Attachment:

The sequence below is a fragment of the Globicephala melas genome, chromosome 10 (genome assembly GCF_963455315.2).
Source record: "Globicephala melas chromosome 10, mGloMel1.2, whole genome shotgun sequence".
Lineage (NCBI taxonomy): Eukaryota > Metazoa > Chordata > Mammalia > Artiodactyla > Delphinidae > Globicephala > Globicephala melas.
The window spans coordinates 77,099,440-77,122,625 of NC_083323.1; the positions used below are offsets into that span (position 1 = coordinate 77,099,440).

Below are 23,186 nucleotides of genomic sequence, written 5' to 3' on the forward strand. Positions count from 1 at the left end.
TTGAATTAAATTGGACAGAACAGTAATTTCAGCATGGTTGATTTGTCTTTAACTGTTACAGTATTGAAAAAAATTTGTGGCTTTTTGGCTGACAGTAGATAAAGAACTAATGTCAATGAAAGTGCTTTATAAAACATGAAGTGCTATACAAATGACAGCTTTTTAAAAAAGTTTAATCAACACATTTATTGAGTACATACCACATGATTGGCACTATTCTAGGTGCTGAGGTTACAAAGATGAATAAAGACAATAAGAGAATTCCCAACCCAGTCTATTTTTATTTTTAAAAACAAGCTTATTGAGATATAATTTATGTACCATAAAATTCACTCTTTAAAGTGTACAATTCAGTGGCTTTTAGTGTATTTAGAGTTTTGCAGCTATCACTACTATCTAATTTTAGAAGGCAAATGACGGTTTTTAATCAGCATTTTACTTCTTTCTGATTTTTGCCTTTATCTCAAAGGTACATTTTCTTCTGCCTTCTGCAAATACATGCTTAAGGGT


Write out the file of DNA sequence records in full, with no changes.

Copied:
The sequence below is a fragment of the Globicephala melas genome, chromosome 10 (genome assembly GCF_963455315.2).
Source record: "Globicephala melas chromosome 10, mGloMel1.2, whole genome shotgun sequence".
Lineage (NCBI taxonomy): Eukaryota > Metazoa > Chordata > Mammalia > Artiodactyla > Delphinidae > Globicephala > Globicephala melas.
The window spans coordinates 77,099,440-77,122,625 of NC_083323.1; the positions used below are offsets into that span (position 1 = coordinate 77,099,440).

Below are 23,186 nucleotides of genomic sequence, written 5' to 3' on the forward strand. Positions count from 1 at the left end.
TTGAATTAAATTGGACAGAACAGTAATTTCAGCATGGTTGATTTGTCTTTAACTGTTACAGTATTGAAAAAAATTTGTGGCTTTTTGGCTGACAGTAGATAAAGAACTAATGTCAATGAAAGTGCTTTATAAAACATGAAGTGCTATACAAATGACAGCTTTTTAAAAAAGTTTAATCAACACATTTATTGAGTACATACCACATGATTGGCACTATTCTAGGTGCTGAGGTTACAAAGATGAATAAAGACAATAAGAGAATTCCCAACCCAGTCTATTTTTATTTTTAAAAACAAGCTTATTGAGATATAATTTATGTACCATAAAATTCACTCTTTAAAGTGTACAATTCAGTGGCTTTTAGTGTATTTAGAGTTTTGCAGCTATCACTACTATCTAATTTTAGAAGGCAAATGACGGTTTTTAATCAGCATTTTACTTCTTTCTGATTTTTGCCTTTATCTCAAAGGTACATTTTCTTCTGCCTTCTGCAAATACATGCTTAAGGGT